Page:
Commodity futures trading, as we know it today, came about for the very first time in Japan in the seventeenth century, where rice was traded in future contracts. It was a time when farmers and buyers came together and agreed to commit to each other future prices negotiated on suitable terms in exchange of grain for money. A dealer would agree to purchase a ton of rice at the expiration of the next month for a certain price from a farmer, for example. This would be ideal for both parties, as the farmer would find out how much he would get for his rice in advance, and the purchaser could plan to increase the money he required for the purchase. Contracts such as these became increasingly popular and common, and were even used as collateral for taking loans. If the buyer couldn’t take delivery of the rice, he could sell the contract to someone else. On the other hand, if the farmer couldn’t deliver the goods, then he could deliver the contract to another farmer. Thus began commodity futures trading, as we know it today.
Futures trading: Here, commodity trade is based on the development of a contract with an agreed price. This price is the price a specific quantity of the commodity will reach at a future date.
Commodity prices undergo price fluctuations and so, both parties are hedging their risks by drafting a contract.
Sellers secure the future prices of their goods by hedging. They do this, with a view to make sure they get a fair price for them, and to determine their costs in advance. To do this, the seller drafts a futures contract with the buyer to which he (the buyer) will be similarly committed. However, there is no requirement for them to continue to hold it up until its expiry date, so it can be sold at any time in the interim period. More than ninety five percent of contracts are terminated before their expiry in this manner. An endless number of contracts can be held in respect of the same commodity for equivalent or different price values.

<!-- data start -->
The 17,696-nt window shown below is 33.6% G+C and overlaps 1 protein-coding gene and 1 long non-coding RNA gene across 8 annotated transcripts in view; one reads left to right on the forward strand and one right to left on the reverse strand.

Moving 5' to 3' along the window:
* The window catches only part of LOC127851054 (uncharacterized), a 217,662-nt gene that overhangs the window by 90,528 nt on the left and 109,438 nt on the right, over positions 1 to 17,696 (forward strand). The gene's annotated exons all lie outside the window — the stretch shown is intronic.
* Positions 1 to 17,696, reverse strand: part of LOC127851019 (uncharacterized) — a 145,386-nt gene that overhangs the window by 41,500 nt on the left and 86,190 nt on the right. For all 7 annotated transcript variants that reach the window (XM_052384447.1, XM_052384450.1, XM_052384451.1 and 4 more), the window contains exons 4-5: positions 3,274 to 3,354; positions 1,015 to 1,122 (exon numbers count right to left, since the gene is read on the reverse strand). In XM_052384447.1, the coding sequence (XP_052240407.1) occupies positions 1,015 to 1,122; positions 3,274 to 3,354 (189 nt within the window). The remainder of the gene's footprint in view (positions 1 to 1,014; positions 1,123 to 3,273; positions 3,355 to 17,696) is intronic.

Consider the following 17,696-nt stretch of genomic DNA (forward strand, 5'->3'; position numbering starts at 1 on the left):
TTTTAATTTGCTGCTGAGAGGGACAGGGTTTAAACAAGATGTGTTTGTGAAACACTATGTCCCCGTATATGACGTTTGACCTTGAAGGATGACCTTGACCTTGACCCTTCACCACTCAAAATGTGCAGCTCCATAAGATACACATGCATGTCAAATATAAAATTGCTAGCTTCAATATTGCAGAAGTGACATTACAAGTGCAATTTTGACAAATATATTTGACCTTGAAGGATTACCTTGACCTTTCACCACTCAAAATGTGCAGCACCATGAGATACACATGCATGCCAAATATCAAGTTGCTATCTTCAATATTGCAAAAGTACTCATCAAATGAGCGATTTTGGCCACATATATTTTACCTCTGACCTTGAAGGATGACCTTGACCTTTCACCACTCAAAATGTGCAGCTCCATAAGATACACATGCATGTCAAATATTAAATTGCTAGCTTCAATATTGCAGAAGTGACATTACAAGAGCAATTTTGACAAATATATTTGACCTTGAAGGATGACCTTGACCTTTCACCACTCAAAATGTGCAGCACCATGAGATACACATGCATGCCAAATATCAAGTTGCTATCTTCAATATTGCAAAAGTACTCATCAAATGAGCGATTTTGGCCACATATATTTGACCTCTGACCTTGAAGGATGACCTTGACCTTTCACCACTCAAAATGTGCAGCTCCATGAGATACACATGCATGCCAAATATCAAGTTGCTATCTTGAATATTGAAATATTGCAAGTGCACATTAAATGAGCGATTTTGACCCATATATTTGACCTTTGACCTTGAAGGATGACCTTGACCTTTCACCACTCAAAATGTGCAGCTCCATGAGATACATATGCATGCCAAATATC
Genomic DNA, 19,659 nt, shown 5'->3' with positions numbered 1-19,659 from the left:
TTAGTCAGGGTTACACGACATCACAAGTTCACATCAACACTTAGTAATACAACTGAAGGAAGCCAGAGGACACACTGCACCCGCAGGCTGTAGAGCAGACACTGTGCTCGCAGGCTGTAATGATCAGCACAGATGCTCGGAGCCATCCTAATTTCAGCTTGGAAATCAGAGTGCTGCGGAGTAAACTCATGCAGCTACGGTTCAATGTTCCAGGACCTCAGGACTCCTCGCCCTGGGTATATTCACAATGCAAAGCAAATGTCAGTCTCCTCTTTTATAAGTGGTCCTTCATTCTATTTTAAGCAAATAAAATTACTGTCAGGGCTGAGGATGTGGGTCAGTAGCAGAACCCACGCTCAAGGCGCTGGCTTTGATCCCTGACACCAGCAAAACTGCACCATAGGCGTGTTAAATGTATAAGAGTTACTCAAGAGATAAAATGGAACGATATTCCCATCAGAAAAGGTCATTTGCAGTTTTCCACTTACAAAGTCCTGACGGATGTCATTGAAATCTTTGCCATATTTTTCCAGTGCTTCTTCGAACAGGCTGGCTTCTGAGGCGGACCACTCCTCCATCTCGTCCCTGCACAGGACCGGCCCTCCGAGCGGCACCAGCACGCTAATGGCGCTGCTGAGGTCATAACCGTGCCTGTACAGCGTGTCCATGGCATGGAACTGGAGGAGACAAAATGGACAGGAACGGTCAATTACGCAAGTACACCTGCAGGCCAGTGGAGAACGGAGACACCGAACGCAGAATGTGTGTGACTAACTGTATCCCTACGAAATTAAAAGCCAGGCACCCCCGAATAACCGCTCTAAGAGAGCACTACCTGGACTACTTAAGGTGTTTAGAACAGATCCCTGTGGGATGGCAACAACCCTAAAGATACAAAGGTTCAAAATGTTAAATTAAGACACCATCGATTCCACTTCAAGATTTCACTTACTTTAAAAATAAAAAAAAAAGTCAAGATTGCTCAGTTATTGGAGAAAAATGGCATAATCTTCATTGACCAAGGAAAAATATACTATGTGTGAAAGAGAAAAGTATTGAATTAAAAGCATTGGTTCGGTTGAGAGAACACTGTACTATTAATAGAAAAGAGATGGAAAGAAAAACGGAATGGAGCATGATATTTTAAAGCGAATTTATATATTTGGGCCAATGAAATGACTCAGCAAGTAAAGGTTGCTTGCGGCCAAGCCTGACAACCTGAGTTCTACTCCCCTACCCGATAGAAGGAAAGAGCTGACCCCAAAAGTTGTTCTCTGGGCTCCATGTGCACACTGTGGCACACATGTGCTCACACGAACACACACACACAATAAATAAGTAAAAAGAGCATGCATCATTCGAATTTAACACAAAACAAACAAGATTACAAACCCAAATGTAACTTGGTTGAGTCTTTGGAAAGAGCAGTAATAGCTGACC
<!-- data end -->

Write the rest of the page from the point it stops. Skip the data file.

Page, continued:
If neither party wishes to hold onto a contract, it can be provided on the market for closing so that a speculator or a commercial entity can buy or sell it. Almost all contracts are closed this way before they reach their expiry term. Since the amount of commodity trading is always extensive, it has the desired impact of stabilizing prices especially close to the expiration date of a contract.
Today, most of the futures commodity trading exchanges are put in place in a similar way. Members of the exchange do the actual trading on the floor. Stock stands for equity in a public company, and can be held until you want, whereas commodity futures trading contracts have a specified life. In the past, people used commodity futures trading methods generally to hedge risks and fluctuation in prices, or to be taken advantage of them, and not for actually buying into the commodity. The idea is that a contract requires delivery of the commodity within a certain predefined time period unless it becomes null and void. The person buying the commodity futures trading contract agrees to purchase the specified commodity at a fixed price on a certain date. The person selling the commodity futures trading contract agrees to sell the commodity at a certain price on a certain date. As time goes on, the contract price fluctuates, and this brings about profit and loss in the trade. It is to be noted, however that, the delivery generally does not take place. The contract is usually liquidated before its expiry. The entire trade is based on the assumption that there will be no delivery. However, we can speculate on the price of the underlying commodity at a future time to make money. Commodity futures trading is done in all parts of the world now.